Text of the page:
Silence (Story #12)



“A gift” is what people called them.  And they were—sort of.  The composer’s ears were more amazing than anyone else’s who’d ever lived.  They could hear notes that no one else could, except of course for the dogs that liked to follow the composer around on his morning walks.  It was because of those ears that the composer wrote the most amazing music anyone had ever heard.

For a while, before he became famous and was still living in the small town he grew up in, his neighbors would walk by his house just so they could listen to his music as he wrote it.  These neighbors, to the man, woman, and child, all came away feeling as if they were the luckiest people in the world.  They didn’t always agree what the music had done for them.  Some said that the things that had bothered them before they listened to the music seemed small and inconsequential afterwards.  So, they believed that the composer’s music made problems shrink.  Others argued that the music had not done a thing to their problems; rather, the music had somehow made them bigger inside.

This argument didn’t seem so important to the composer.  He was just glad to see that people were happier after they heard his music than they were before.  What the composer did not find out was that with time, his neighbors would all come to be sad.  That feeling that made everything else seem less important or made people feel larger inside, whichever it was, had a price.  Months later for some, years for others, they would wake up and find that they missed their worries and their problems.  The ones who felt that their problems had shrunk wished for them to grow again like a dead plant once loved but now dead, and the people who believed they’d grown, now wanted more than anything to be returned to a normal size.

As the composer became famous and he moved out of the small house in his hometown, more people got a chance to hear his music.  And just like with his neighbors, they were affected in the same way, though something seemed lost in the translation.  Listeners would come away from concerts feeling happy, though not ecstatic, and the sadness they all eventually felt, was also less.

The composer sensed the change, and he didn’t like it.  Why, he wondered, was his music less powerful than before?  There wasn’t much point, was there?  If people weren’t affected by his music—made truly happy by it—then why go to the trouble of composing?  He struggled and struggled at his piano to come up with the right sounds, and he kept trying different techniques: more notes, more rhythm, less silence.  As a result, his music became complex and his pieces became longer and longer to the point that they were starting to have the opposite effect of what the composer intended.  People became less interested in his music and less moved by it.

The composer decided he should stop writing music for a while, and that instead he should just listen to the world.  He went on walks, long walks, and then he started riding a bicycle so he could go on even longer trips.  It was never enough sound, though because his trips were never long enough.  At one point, he became convinced that his legs were against him, as if their exhaustion was nothing more than a plot against the happiness of his ears.  It was an odd belief, and if the composer would’ve reached out to a friend to tell him about it, that friend would’ve made him see how silly he was being.  But the composer, thinking he was too busy for friends, kept his theory to himself.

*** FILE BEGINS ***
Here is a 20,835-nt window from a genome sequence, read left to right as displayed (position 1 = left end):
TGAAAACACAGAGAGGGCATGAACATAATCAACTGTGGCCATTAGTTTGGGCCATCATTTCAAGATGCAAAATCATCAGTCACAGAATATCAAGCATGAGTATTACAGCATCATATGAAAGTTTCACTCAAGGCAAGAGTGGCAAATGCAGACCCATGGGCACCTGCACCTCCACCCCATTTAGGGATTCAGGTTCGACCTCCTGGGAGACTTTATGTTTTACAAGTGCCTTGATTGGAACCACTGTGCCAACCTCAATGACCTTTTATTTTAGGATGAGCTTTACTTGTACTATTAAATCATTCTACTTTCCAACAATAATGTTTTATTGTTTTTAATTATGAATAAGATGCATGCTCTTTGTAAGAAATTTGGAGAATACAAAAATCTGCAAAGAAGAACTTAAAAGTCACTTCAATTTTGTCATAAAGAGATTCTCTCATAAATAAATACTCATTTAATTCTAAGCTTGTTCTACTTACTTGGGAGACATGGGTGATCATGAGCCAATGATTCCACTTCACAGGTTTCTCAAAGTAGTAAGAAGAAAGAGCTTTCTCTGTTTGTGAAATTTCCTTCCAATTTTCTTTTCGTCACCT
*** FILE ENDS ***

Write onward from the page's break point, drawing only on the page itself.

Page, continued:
As it turned out, the composer was actually half-right about what was going on. Though his legs were like anyone else’s: just legs, dumb bone and muscle, his ears were not normal at all.  They not only heard things no one else on two legs could.  They were also self-conscious, like small greedy animals that at some point had attached themselves to the side of his substantial head.  To make things worse, they weren’t just hungry for sound.  They were miserly and secretive—so secretive that without the composer ever knowing it, as he passed through town after town on his tours, they were collecting all the sounds they heard:  children laughing and crying, and couples whispering and shouting, old women snickering, old men cursing, and of course, music–any and all kinds of music.

Eventually, the composer’s ears went beyond the sounds that people made to the sounds of doors creaking and cracking, and cars running and rumbling, and dogs barking and bellowing.  And when they were done with that, the composer’s ears moved on again to sounds that no one (not even dogs) could hear:  flowers yawning in front of the sun; statues bracing themselves for rain; dust forming on pictures in old people’s homes.

This went on for some time—a very long time, which was hard on the composer.  If the composer’s ears had had any love for the composer, they would’ve stopped.  More than anything, the composer wanted to sit down somewhere and write music that used all the sounds he was carrying around with him, but his ears, they pushed him forward, kept his legs moving until one day, his ears heard the most terrible sound they could imagine: a silence coming from the composer that they had never heard before.

The composer’s heart had collapsed, broken under the weight of all the sounds of the world.


Tags: , , , ,

Categories: fiction

Author:the circular runner

g. martinez cabrera currently lives in San Francisco with his lovely and talented wife. He holds degrees from Columbia and from the Harvard Divinity School where he spent three years thinking about lofty things. Since then, he tries to write some lofty and some not-so-lofty things down so others can see how lofty he sometimes is. When he’s not writing or spending time with said wife, he tortures young people with learning. He blogs at and Tumbls at

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